This beer has taught me something that has been screaming at me for quite a while now. In future I need to be patient and allow dark beers to warm up slightly before tasting. My fridge is too cold and invariably I drink a beer straight from the fridge and only when I am half way through do I start to appreciate the complexity of aromas and flavour that come out when the beer has warmed up a bit. Note to self: leave dark beers out of the fridge for at least 20 minutes before opening.

Friday, October 15, 2010

It's a Peach...but not a beer!

Should I even be writing about this, a beer blog that leaves the path most travelled by, is this even beer? I think not, but it was made by Dogfish Head and so I suppose I must talk about it.

The front of the bottle of Dogfish Head's Festina Peche describes the drink as a 'malt beverage brewed with peach concentrate'. interesting I thought. However this was a very unusual 'beer' in every sense.

Festina Peche, an unusual 'beer' in every sense.
It pours a cloudy light yellow colour, the head dissipates quickly to leave nothing behind. The look of it as I poured and watched the head dissapear reminded my of champagne or prosecco. It was not very enticing looking. Little or no aroma is apparent (although my wife thought the peaches were very apparent), certainly no malt or hops discernible on the nose. The taste is fizzy and watery. The peach flavour is there but it is not what you would expect. There is little or no sweetness and this characteristic is accentuated by the very dry finish. This may have started as a brewing experiment but I can't help but thinking that this should have never made it past the pilot brewery! Not a 'beer' for me*.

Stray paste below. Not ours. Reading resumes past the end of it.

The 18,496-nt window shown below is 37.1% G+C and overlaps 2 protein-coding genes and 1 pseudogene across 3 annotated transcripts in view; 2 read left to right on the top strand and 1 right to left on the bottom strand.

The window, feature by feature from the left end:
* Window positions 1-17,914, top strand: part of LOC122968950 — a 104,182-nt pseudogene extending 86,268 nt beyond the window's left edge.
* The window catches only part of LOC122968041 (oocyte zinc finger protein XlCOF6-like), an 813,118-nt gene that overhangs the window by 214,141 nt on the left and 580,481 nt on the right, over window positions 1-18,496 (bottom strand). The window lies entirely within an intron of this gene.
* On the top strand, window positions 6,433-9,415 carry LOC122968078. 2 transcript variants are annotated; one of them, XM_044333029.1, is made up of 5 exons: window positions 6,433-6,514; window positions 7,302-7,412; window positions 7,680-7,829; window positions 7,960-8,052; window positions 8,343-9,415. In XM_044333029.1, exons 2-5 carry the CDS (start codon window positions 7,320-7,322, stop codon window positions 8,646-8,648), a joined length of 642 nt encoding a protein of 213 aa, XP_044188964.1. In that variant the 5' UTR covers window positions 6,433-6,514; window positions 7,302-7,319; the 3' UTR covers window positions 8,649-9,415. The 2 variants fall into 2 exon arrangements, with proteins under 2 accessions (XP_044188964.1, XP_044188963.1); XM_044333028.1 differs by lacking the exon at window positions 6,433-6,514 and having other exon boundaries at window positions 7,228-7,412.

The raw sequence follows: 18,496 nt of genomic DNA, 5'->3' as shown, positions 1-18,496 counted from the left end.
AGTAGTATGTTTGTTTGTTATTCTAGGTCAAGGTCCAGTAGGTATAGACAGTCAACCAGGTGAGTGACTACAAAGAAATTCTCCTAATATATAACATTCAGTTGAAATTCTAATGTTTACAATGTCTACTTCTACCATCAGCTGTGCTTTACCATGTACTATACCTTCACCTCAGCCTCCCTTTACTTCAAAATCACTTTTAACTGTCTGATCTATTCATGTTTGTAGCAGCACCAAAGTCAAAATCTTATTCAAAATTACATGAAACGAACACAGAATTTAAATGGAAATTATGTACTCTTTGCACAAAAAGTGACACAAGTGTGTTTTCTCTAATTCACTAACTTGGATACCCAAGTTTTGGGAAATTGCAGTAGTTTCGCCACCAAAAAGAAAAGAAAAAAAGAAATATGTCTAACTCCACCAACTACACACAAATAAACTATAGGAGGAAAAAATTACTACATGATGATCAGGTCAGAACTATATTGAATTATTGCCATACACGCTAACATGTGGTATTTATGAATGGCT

* Having said all that my wife drank the rest of the bottle and loved it, she decribed it as tasting like a posh lemonade!

Wednesday, October 13, 2010

Payback Porter

The Speakeasy Brewery in San Francisco make some great beers, Prohibition Ale being one of my favourite beers of all time. I had never tried their porter and so when I spotted an enticing* 650ml bottle I just had to give it a go.

A winter warmer, definitely
worth picking up.
The beer pours a jet black with a thin tan head. Very interesting aroma; raisons and cloves are very apparent with a warming alcohol in the background. There is also the vaguest hint of North Western hops fighting to be recognised. This beer has a very complex flavour, the raisons and cloves come through strongly in what is a very treacly body. All of this is wrapped in a very boozy flavour (7.2% ABV). Although this is a big bodied beer it has a surprisingly smooth and clean mouthfeel (the treacle effect doesn't last). As this beer warms up the booziness fades and the complexity of the flavours intensifies.